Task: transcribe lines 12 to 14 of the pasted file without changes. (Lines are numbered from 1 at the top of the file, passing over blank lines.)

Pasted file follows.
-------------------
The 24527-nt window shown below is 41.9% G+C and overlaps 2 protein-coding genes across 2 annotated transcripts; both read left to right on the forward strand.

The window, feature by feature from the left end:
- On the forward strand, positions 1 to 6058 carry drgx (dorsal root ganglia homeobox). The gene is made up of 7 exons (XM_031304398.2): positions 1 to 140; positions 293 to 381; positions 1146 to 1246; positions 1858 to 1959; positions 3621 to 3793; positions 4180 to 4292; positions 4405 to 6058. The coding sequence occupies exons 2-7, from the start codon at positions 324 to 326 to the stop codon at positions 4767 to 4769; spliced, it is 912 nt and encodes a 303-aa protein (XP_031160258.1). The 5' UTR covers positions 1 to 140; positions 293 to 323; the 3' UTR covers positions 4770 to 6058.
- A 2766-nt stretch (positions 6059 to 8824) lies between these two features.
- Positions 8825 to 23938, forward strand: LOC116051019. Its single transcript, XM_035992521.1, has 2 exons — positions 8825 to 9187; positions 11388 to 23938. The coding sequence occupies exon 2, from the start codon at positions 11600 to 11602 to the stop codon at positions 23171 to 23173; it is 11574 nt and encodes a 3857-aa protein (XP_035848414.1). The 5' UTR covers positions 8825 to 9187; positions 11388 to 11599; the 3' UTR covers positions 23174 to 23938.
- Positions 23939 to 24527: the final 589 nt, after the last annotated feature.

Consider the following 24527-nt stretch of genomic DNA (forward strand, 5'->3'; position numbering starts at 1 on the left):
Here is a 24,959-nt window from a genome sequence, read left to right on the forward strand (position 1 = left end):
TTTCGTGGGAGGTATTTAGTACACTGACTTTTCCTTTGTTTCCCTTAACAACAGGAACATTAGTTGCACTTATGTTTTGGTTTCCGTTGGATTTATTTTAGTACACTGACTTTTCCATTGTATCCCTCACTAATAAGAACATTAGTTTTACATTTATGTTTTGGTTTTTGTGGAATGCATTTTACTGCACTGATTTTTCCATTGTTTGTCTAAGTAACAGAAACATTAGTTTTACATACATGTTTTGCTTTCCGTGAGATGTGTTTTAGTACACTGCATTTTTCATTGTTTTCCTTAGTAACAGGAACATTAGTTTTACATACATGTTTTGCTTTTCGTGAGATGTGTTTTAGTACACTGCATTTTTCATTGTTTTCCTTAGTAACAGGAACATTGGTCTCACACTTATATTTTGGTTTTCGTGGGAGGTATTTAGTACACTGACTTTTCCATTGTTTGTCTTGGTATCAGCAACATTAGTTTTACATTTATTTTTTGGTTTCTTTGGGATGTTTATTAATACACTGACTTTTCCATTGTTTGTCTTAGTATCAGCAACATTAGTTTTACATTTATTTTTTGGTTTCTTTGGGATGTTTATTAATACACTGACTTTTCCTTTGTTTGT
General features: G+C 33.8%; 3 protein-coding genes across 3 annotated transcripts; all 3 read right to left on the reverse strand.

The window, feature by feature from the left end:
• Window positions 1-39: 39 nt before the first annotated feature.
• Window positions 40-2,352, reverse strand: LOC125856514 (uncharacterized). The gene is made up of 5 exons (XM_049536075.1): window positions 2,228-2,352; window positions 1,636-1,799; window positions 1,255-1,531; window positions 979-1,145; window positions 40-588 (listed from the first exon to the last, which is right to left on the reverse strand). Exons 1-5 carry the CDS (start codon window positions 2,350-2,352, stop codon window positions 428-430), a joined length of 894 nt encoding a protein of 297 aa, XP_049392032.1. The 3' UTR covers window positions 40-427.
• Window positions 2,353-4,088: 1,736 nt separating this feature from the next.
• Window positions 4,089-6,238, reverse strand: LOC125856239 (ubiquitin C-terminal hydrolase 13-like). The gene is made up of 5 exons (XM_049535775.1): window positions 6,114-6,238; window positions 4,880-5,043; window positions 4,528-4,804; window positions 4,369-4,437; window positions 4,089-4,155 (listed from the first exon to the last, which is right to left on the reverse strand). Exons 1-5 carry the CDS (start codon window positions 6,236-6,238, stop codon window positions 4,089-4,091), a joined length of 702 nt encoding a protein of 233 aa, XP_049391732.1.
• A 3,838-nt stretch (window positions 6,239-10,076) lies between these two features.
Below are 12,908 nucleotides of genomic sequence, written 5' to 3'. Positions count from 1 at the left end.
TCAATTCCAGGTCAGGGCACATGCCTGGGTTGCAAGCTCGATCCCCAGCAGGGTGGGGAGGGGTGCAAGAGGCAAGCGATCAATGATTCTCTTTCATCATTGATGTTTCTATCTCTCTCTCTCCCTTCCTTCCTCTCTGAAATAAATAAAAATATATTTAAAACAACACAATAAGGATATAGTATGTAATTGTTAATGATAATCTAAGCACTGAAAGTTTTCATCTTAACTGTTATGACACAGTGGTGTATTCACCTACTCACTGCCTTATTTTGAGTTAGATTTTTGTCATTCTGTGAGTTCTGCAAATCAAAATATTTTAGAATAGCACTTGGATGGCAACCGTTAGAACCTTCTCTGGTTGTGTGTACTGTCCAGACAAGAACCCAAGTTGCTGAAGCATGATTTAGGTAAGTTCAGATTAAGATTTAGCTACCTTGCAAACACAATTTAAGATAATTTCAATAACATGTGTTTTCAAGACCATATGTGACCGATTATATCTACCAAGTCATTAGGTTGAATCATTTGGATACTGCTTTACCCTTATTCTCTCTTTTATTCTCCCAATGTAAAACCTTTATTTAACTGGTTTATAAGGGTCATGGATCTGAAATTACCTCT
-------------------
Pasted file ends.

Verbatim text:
• Window positions 1-39: 39 nt before the first annotated feature.
• Window positions 40-2,352, reverse strand: LOC125856514 (uncharacterized). The gene is made up of 5 exons (XM_049536075.1): window positions 2,228-2,352; window positions 1,636-1,799; window positions 1,255-1,531; window positions 979-1,145; window positions 40-588 (listed from the first exon to the last, which is right to left on the reverse strand). Exons 1-5 carry the CDS (start codon window positions 2,350-2,352, stop codon window positions 428-430), a joined length of 894 nt encoding a protein of 297 aa, XP_049392032.1. The 3' UTR covers window positions 40-427.
• Window positions 2,353-4,088: 1,736 nt separating this feature from the next.